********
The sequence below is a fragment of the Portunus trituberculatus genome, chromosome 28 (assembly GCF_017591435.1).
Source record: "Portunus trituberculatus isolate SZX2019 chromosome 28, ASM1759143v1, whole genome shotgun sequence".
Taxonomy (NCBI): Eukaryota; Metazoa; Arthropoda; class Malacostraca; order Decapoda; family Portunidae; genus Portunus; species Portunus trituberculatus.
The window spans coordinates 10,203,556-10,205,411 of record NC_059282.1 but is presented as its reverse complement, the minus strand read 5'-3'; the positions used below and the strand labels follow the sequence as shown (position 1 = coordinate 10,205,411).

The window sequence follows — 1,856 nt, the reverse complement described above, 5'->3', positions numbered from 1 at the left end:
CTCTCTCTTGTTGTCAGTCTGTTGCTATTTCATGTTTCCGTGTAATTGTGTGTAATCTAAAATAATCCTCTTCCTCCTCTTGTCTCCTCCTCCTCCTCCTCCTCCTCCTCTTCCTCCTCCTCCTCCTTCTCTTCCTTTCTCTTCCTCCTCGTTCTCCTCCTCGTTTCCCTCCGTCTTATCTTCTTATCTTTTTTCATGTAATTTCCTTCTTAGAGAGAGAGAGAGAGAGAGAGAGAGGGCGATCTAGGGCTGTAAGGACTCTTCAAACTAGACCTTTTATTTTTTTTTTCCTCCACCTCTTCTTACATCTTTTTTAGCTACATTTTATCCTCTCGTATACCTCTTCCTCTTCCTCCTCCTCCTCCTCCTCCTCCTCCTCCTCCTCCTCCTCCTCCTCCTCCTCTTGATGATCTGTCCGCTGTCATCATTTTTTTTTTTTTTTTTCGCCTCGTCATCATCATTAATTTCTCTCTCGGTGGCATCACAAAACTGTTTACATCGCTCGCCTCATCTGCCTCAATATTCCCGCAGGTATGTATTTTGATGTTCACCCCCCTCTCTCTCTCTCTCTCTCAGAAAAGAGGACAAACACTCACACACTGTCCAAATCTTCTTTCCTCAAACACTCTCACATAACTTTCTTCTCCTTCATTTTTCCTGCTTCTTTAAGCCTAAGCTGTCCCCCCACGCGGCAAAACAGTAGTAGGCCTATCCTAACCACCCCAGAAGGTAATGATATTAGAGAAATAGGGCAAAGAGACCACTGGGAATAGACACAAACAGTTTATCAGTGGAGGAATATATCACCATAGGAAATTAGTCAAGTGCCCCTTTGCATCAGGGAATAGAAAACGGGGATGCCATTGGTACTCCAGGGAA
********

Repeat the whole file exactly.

The sequence below is a fragment of the Portunus trituberculatus genome, chromosome 28 (assembly GCF_017591435.1).
Source record: "Portunus trituberculatus isolate SZX2019 chromosome 28, ASM1759143v1, whole genome shotgun sequence".
Taxonomy (NCBI): Eukaryota; Metazoa; Arthropoda; class Malacostraca; order Decapoda; family Portunidae; genus Portunus; species Portunus trituberculatus.
The window spans coordinates 10,203,556-10,205,411 of record NC_059282.1 but is presented as its reverse complement, the minus strand read 5'-3'; the positions used below and the strand labels follow the sequence as shown (position 1 = coordinate 10,205,411).

The window sequence follows — 1,856 nt, the reverse complement described above, 5'->3', positions numbered from 1 at the left end:
CTCTCTCTTGTTGTCAGTCTGTTGCTATTTCATGTTTCCGTGTAATTGTGTGTAATCTAAAATAATCCTCTTCCTCCTCTTGTCTCCTCCTCCTCCTCCTCCTCCTCCTCTTCCTCCTCCTCCTCCTTCTCTTCCTTTCTCTTCCTCCTCGTTCTCCTCCTCGTTTCCCTCCGTCTTATCTTCTTATCTTTTTTCATGTAATTTCCTTCTTAGAGAGAGAGAGAGAGAGAGAGAGAGGGCGATCTAGGGCTGTAAGGACTCTTCAAACTAGACCTTTTATTTTTTTTTTCCTCCACCTCTTCTTACATCTTTTTTAGCTACATTTTATCCTCTCGTATACCTCTTCCTCTTCCTCCTCCTCCTCCTCCTCCTCCTCCTCCTCCTCCTCCTCCTCCTCCTCCTCTTGATGATCTGTCCGCTGTCATCATTTTTTTTTTTTTTTTTCGCCTCGTCATCATCATTAATTTCTCTCTCGGTGGCATCACAAAACTGTTTACATCGCTCGCCTCATCTGCCTCAATATTCCCGCAGGTATGTATTTTGATGTTCACCCCCCTCTCTCTCTCTCTCTCTCAGAAAAGAGGACAAACACTCACACACTGTCCAAATCTTCTTTCCTCAAACACTCTCACATAACTTTCTTCTCCTTCATTTTTCCTGCTTCTTTAAGCCTAAGCTGTCCCCCCACGCGGCAAAACAGTAGTAGGCCTATCCTAACCACCCCAGAAGGTAATGATATTAGAGAAATAGGGCAAAGAGACCACTGGGAATAGACACAAACAGTTTATCAGTGGAGGAATATATCACCATAGGAAATTAGTCAAGTGCCCCTTTGCATCAGGGAATAGAAAACGGGGATGCCATTGGTACTCCAGGGAA